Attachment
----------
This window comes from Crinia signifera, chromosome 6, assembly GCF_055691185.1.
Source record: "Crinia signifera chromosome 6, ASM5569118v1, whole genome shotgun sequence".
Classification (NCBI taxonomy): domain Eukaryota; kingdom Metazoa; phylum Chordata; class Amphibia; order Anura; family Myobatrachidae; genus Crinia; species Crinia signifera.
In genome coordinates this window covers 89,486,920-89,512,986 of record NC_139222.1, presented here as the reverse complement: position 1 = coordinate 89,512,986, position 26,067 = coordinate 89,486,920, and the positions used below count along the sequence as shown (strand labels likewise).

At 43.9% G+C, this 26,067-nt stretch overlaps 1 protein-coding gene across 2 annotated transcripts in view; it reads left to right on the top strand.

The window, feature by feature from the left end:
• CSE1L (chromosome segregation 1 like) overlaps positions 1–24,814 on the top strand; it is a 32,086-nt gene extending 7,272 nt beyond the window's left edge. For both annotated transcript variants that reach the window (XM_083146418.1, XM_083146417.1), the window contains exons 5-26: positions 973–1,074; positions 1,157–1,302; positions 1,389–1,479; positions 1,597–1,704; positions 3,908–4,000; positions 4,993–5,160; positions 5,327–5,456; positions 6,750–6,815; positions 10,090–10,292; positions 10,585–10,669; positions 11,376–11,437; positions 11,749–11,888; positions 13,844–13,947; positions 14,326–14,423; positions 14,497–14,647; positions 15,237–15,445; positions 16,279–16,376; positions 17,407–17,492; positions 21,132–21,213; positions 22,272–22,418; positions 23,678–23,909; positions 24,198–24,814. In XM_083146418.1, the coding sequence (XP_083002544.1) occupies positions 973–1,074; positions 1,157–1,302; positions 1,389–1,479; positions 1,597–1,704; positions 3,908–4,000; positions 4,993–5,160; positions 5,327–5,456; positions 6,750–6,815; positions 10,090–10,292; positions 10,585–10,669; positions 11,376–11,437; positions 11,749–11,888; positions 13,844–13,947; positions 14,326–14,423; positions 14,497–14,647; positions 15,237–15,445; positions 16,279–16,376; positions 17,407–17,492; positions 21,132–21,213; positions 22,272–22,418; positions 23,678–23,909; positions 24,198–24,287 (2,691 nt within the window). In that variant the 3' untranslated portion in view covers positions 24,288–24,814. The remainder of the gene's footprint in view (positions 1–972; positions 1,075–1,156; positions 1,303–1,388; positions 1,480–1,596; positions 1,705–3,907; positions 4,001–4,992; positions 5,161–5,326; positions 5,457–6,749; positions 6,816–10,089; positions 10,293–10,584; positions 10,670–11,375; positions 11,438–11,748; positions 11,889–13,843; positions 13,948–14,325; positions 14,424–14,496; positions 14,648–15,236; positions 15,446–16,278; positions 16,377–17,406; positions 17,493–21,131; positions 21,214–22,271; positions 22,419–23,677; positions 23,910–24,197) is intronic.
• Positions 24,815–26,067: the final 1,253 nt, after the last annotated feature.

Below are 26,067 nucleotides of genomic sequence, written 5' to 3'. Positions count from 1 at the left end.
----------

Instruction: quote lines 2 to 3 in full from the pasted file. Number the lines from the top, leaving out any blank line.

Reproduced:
Source record: "Crinia signifera chromosome 6, ASM5569118v1, whole genome shotgun sequence".
Classification (NCBI taxonomy): domain Eukaryota; kingdom Metazoa; phylum Chordata; class Amphibia; order Anura; family Myobatrachidae; genus Crinia; species Crinia signifera.